Now, select your stronger direction, some like right turns better than left. Doesn't matter which, but pick your stronger side. Again 20mph in second gear. Initiate the turn with the look, press and steady throttle. While in your lean, SLOWLY and steadily increase the press in the direction of the turn (remember, press right, go right, press left, go left) and feel how the bike increases the lean angle, but do not back off the throttle, just keep it steady. Try this a number of times in each direction to again get the feel of the lean and the bike. But do it slowly! It takes a smooth controlled press to make the bike lean in a progressive manner that gives you a chance to learn what is happening. If the bike feels twitchy or unsteady, its because YOUR input was to strong or inconsistent, or you didn't apply a steady or SLIGHTLY increasing throttle.

Steady and smooth are your goals here. Use as much of the parking lot as you can until you feel and recognize what the bike and you are doing. Then, and only then, you can add speed to say 25mph, and try the practice over again. When you actually feel what is happening you can make smooth slight adjustments, such as increasing press through the entire turn. What you'll likely find is the bike will make more of a 270 degree turn than just 180 degrees. With the higher speed the control input effort gets higher and it may feel easier to do. But don't think you're suddenly ready to try it at 40 or 45mph. Keep your speed down because proper technique is far more important than speed. When the comfort level is there after more practice, the increased press will increase your lean angle.

IF you do lean enough to touch a peg, floorboard or boot heel/edge, KEEP YOUR THROTTLE AND PRESS STEADY. The worst thing you can do is suddenly chop off the throttle or touch the brakes. That may be enough to break traction or unload the rear tire. Also, suddenly chopping the throttle will also suddenly decrease your ground clearance, actually making the touchdown WORSE. Steady and smooth. The bike will stick. Keep your feet in place on the pegs, right over the controls, don't let them hang off or dangle, because as your lean angle increases your feet get closer to the ground also. No need for you to "hang off" racer style either, that's not what this is about. Keep your body central to the bike, lean with it but keep your head level to the horizon. Practice until you really feel what the bike is doing. When you are done (and don't puch yourself here), get off your bike and look at the scuffing on the tires. You'll probably see that you have leaned further over than you thought you were. Trust it, learn from it, and enjoy it. Don't brag about it though. Be honest with yourself about what you have learned, cause bragging leads to going beyond learning.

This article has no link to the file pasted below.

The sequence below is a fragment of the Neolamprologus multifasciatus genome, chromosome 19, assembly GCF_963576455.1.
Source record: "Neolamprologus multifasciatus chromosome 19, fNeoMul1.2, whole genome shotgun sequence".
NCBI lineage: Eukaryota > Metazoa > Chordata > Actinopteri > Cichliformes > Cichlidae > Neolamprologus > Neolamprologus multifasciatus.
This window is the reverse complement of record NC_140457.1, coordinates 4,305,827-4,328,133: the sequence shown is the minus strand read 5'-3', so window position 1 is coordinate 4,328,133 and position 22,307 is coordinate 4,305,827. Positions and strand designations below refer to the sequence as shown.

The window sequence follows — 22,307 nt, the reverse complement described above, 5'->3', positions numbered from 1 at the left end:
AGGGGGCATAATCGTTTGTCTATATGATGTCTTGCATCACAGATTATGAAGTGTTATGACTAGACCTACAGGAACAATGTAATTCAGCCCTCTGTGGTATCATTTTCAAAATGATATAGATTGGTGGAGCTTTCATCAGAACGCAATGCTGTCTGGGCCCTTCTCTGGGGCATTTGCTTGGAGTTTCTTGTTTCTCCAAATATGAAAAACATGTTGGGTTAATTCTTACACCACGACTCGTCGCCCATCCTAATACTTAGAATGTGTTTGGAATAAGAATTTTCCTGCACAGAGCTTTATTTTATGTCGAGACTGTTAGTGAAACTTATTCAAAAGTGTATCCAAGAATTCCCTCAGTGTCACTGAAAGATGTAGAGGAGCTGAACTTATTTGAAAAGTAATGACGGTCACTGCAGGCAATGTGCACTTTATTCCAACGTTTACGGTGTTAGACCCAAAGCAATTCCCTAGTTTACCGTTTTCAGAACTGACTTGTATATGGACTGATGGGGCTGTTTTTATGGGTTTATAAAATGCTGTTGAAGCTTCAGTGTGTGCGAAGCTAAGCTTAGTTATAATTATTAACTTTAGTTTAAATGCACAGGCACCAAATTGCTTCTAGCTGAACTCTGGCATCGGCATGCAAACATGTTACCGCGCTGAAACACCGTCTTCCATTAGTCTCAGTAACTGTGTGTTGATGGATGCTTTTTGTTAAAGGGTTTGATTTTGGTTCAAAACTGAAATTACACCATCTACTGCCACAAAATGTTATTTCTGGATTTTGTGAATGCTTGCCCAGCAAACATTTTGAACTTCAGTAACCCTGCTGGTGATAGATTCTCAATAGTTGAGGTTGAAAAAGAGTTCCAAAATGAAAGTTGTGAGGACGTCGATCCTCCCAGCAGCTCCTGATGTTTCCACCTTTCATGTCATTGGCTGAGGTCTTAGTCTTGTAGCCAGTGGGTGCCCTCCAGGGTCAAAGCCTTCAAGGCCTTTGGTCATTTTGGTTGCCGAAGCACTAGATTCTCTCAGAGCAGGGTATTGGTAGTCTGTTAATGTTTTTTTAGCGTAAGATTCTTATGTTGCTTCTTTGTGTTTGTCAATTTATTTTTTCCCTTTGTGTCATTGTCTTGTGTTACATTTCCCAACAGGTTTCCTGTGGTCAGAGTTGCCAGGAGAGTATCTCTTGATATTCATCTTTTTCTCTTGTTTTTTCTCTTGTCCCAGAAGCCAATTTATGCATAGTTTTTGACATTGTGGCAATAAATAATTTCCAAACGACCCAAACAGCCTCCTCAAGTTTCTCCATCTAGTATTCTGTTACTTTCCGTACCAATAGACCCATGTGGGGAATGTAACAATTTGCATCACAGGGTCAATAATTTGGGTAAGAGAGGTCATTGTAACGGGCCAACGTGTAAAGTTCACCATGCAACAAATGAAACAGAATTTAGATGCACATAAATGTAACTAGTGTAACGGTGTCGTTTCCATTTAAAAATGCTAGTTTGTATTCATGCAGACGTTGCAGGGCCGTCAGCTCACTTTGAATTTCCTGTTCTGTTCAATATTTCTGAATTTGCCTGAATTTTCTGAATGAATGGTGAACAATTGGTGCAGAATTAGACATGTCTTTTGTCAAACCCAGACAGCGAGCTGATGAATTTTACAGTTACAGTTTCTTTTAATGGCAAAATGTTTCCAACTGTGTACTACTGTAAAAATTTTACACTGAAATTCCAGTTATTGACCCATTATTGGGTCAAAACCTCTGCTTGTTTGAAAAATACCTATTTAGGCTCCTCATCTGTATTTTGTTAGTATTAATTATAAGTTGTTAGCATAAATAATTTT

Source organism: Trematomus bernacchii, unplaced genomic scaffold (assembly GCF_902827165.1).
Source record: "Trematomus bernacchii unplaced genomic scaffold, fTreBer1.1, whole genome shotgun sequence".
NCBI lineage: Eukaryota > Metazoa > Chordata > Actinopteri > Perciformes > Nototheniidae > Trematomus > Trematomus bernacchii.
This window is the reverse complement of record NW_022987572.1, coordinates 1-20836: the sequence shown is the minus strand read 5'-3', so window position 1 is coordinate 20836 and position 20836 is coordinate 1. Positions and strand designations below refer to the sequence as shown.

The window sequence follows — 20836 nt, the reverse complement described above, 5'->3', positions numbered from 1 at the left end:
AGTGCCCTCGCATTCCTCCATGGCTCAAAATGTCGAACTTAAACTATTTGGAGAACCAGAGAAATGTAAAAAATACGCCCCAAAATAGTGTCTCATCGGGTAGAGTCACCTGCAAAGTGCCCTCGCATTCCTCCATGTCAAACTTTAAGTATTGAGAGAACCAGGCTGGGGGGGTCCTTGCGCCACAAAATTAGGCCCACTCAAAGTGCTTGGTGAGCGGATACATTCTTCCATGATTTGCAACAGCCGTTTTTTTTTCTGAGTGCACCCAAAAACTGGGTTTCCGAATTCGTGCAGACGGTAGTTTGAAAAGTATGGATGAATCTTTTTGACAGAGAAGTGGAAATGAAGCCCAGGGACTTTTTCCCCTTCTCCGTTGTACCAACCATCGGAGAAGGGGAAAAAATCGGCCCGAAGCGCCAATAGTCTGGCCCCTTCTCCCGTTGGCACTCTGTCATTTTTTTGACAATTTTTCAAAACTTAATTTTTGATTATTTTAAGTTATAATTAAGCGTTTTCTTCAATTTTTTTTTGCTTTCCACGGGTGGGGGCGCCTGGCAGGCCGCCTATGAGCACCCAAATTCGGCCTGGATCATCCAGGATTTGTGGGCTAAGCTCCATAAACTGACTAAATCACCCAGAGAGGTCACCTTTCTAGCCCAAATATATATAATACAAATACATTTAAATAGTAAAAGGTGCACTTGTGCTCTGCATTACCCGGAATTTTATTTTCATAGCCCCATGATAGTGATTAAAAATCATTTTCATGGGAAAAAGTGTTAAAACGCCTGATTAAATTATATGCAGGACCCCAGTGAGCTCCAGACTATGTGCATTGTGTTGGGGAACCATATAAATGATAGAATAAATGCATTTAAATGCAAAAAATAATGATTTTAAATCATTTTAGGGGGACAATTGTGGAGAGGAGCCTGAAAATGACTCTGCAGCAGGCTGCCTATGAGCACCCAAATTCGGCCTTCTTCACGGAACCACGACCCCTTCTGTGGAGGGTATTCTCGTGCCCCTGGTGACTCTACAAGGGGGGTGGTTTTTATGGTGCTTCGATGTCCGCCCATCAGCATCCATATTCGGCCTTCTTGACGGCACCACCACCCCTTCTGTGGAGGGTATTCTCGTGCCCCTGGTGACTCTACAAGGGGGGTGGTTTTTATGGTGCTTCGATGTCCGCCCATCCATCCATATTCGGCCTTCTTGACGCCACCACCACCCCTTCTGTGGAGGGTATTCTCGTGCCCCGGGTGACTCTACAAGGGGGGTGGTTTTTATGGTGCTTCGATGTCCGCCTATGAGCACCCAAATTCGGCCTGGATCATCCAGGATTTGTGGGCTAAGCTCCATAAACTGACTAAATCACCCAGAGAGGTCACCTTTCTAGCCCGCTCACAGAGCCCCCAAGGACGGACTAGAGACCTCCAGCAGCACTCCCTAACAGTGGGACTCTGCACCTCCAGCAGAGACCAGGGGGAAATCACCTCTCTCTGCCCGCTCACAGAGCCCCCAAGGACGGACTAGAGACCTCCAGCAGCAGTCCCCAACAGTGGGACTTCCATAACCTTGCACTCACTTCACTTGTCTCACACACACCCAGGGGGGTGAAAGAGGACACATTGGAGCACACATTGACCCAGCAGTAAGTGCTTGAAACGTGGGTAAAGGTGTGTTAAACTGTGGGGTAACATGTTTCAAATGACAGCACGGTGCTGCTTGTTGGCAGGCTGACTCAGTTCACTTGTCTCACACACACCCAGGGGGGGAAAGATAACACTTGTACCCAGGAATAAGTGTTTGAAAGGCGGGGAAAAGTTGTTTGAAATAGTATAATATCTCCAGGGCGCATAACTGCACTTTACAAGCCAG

With what you have learned to "feel" about the bike and yourself, you can take those skills on the road. But here the visual part of riding is EXTREMELY important. Never ride faster than for as far as you can clearly see, especially in corners. If you can't see all the way through the corner decrease your speed until you can see the exit of the turn.
Learn from every ride and enjoy the ride!
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Arizona